Motor

August Horch Museum "Another" Audi Museum

To follow Audi's founding days and the path of founder August Horch, Glenn Waddington headed to the city of Zwickau in eastern Germany.

Welcome to Zwickau, Audi's hometown. No, Zwickau is in the old East German city? Is Trabant produced in Zwickau? Where is Audi based in Ingolstadt, Bavaria, about 200 miles from Zwickau? Both are wise.

In Ingolstadt, in 2000, the Audi Museum Mobile [Audi Automobile Museum] opened spectacularly. However, Audi was based in the city only after 1965. At that time, Audi's name re-entered the city for the first time in 25 years. At that time, Volkswagen purchased the Auto Union Group, which owns the Ingolstadt plant, from Mercedes-Benz to increase its production capacity. At the same time, a new type of saloon created with excellent technology was completed, and a brand name suitable for it was needed. The name "Audi" was just right for that.

In addition to Audi's predecessor Auto Union conglomerate, if Audi's founding period and the path of founder August Horch are followed, it is necessary to aim for Zwickau in eastern Germany.

Born in 1868, August Horch became a member of Benz & Companie Rheinische Gasmotoren-Fabrik [commonly known as Benz&Cie] at the age of 28 in Mannheim. The company is a Rhine River gas engine plant founded by Carl Benz.In 1926, Daimler-Motoren Gezelshaft [DMG] founded by Gottlieb Daimler merged with the establishment of Daimler-Benz. It

Going back to Horch, in 1899 he left the Benz company to set up his own company in Cologne, and two years later, he was the first to produce the first car. After that, the company moved to the Saxony region in 1902 and to Zwickau in 1904. However, due to the disagreement with the executives, in June 1909 Horch himself will leave Horch-Motorwagenwerke AG [Horch Motor Corporation]. In April 1907, the former textile factory was used to establish Audi Automobilwerke GmbH [Audi Automobile Industry Co., Ltd.]. The building is now the August Horch Museum, which is only one mile from the Horch factory.


The new company name "Audi" is derived from "Horch". The German word "horch," which means "listen," translates to Latin, which means "audi." Audi, as the name implies, has become "heard" by many in the world. The Audi car won three consecutive wins in the Austrian Alpine Run in the mountain race, and quickly gained a reputation for its quality and reliability. In addition, Audi Company, which has developed into Audiwerke AG [Audi Works Ltd.], also announced the first left-hand drive car in Germany, which set a precedent for all competitors.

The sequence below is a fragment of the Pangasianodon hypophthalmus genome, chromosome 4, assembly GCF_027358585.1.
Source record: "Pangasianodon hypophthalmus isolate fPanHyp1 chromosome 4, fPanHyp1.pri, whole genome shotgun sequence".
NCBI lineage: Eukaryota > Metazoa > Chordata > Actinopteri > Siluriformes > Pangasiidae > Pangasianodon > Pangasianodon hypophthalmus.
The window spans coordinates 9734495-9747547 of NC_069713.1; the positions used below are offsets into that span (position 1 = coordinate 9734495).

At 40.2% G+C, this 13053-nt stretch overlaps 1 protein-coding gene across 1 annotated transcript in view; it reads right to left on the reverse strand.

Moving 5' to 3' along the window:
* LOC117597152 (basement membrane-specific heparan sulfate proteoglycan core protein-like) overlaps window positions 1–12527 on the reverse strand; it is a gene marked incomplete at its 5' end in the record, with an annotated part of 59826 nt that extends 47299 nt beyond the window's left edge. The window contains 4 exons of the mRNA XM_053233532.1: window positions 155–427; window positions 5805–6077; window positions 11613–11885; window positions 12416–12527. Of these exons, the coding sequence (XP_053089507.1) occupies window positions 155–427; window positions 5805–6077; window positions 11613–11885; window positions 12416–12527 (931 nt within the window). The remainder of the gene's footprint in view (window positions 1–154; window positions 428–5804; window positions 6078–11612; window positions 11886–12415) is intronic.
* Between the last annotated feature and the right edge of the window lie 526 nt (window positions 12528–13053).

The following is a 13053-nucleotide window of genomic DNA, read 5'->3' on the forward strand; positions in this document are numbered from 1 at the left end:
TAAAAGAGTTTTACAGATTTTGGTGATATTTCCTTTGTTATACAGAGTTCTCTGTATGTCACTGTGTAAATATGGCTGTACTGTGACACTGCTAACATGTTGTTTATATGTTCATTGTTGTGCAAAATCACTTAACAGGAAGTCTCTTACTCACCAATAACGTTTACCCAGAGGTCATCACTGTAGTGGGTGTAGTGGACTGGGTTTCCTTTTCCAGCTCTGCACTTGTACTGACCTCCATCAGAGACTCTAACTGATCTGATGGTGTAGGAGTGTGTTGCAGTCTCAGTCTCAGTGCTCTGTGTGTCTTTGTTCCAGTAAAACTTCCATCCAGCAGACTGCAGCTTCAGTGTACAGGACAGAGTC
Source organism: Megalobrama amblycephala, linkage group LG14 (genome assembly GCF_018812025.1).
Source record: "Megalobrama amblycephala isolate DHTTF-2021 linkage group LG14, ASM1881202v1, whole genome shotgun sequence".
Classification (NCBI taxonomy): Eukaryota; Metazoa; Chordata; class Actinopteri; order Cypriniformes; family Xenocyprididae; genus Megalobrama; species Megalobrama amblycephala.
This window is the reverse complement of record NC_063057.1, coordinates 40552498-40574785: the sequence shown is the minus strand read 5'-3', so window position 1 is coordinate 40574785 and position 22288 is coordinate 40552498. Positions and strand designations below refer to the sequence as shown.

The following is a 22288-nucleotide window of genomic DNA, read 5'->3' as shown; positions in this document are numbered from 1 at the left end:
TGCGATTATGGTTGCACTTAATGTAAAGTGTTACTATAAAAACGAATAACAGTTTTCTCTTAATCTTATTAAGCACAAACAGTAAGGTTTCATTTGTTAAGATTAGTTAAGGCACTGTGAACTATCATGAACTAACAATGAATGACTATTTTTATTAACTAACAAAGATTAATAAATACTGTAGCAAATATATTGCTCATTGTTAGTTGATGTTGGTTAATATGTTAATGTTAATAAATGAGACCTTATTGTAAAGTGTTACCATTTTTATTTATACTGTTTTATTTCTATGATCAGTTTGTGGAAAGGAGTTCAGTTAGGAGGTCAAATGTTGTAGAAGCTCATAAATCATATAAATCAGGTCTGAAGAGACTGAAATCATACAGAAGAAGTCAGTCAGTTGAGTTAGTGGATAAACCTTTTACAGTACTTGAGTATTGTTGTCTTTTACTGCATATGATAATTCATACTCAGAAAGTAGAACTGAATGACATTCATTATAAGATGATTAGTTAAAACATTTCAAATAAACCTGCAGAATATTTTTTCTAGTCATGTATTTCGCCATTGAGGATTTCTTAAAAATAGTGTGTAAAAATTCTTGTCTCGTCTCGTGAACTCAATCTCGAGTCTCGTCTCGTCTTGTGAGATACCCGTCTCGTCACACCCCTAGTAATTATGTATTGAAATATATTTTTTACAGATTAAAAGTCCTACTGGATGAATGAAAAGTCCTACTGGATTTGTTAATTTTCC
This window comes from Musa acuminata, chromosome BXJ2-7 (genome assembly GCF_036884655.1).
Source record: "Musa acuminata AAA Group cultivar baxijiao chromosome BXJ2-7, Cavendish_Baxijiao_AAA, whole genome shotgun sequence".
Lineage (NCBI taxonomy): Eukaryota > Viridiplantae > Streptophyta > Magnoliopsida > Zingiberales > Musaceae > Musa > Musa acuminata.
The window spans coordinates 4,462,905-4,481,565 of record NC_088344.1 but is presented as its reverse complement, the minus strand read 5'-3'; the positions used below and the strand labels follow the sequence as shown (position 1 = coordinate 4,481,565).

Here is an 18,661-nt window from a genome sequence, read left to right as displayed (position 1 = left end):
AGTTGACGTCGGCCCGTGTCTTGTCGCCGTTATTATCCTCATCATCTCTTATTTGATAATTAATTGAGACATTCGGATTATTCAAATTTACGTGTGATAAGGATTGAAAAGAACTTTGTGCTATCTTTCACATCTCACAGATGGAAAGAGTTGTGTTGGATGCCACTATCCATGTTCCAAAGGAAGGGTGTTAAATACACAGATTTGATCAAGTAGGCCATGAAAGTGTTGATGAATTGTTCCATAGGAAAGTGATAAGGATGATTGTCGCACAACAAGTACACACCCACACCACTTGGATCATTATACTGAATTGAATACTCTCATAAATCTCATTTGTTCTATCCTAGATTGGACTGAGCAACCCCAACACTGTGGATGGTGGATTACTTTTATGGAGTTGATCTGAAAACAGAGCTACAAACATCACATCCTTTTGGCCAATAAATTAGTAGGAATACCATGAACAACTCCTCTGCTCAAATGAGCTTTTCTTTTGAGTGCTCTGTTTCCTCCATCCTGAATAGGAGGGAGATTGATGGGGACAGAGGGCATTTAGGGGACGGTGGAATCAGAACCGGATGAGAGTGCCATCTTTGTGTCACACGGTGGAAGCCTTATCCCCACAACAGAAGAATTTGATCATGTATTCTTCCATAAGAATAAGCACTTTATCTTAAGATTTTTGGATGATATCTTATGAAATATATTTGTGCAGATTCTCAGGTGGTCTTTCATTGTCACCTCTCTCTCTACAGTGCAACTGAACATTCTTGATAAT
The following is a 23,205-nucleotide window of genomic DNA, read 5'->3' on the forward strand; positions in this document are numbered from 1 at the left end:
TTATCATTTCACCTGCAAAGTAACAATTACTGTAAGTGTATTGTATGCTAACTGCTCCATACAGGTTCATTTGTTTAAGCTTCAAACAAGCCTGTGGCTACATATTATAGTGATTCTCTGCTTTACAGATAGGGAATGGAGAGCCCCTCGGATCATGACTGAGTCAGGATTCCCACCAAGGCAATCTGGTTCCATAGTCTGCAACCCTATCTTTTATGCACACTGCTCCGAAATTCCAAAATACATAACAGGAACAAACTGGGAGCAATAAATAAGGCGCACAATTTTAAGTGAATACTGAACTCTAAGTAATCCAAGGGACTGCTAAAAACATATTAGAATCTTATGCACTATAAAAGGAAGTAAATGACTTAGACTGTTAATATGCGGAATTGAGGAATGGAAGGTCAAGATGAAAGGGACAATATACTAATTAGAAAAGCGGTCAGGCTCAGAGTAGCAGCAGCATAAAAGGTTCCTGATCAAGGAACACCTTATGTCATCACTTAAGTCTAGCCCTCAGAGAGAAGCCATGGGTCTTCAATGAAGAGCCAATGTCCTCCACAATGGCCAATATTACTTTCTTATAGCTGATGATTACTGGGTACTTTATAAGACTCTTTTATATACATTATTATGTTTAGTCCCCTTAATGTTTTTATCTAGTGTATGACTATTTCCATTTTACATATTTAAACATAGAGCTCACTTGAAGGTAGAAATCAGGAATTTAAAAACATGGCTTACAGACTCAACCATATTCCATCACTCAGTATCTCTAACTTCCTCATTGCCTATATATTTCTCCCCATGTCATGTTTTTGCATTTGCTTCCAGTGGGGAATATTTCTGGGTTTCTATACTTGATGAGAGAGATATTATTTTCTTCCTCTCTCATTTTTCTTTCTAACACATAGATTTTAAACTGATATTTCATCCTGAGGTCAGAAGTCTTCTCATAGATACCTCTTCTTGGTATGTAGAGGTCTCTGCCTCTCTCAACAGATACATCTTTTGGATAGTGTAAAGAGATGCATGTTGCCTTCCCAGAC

However, Horch has always been more of an innovator in the technical field than a manager. The car he worked on evolved to a higher-end market with 6-cylinder and 8-cylinder engines, but this trend was against the market trend at the time. In 1928 it was acquired by Jergen Skafte Rasmussen, who heads DKW. After that, Audi developed a front-wheel drive vehicle as a new attempt and started production at the Zwickau plant.

In 1932, three companies, DKW, Audi, and Horch, merged and acquired shares in the automobile division of Wanderer, and the new Union of automobile companies, Auto Union, was established in Germany. Auto Union has four unique brands, has a wide range of models from low-priced two-stroke engine cars to high-class limousines, and was able to pursue the business by making the most of each brand's characteristics. For example, the 1933 Audi Front UW is equipped with a Wanderer 2-liter inline 6-cylinder engine designed by Ferdinand Porsche, while saloon bodywork is sourced from Horch's body shop. While everything went smoothly in this way, World War II broke out, and the Audi produced at Zwickau in April 1940 was the last prewar one.

It was a military vehicle that replaced the Audi. Moreover, the Autounion's entire facility, which was unique in the German automobile industry, was located in the eastern region, which later became the German Democratic Republic [formerly East Germany]. After the war, two-stroke engine DKW cars were produced both here in Zwickau and former West Germany, but the Zwickau model was distributed as a model of IFA [Industrieverband Fahrzeugbau: Vehicle Manufacturing Industries Association], and Auto Union as a corporate body It was dismantled in the former East Germany in 1948. After that, Auto Union was rebuilt with West Germany's Ingolstadt as a new base, and after 1954 Mercedes-Benz gradually acquired shares.

Meanwhile, the Zwickau factory became the production base of VEB Sachsenring, which is famous for Trabant in 1958. In 1988, a museum exhibition was started using an unused cafeteria in the factory. Initially, it was said that it was started with 14 displays centering on models of IFA and VEB Sachsenring. In 1990 Volkswagen took over the Zwickau factory, and in 2002 Audi invested money to restore and restore the original factory part. Then, from 2004 to 2005, an exhibition space of 3000 m2 was gradually reopened.

It is a result of the major development and expansion in 2017 that brought the museum to its beautiful condition. Today, more than 100,000 people visit the newly added area, which covers a total area of ​​6,500 m2 per year. The place is packed with highlights, and every time you change the direction, you'll be amazed. It is said that the guided tour lasts 5 hours. Zwickau is also a beautiful historic area in the center of the city. The city has always been a hub of the automobile manufacturing industry since 1904, and Volkswagen is now producing electric cars in this city.

Against this background, the museum is well worth visiting. Although the museum is described in detail on the website, let's go around the museum with Octane magazine first.

HP: August Horch Museum
[August Horch Museum Zwickau]www.horch-museum.de


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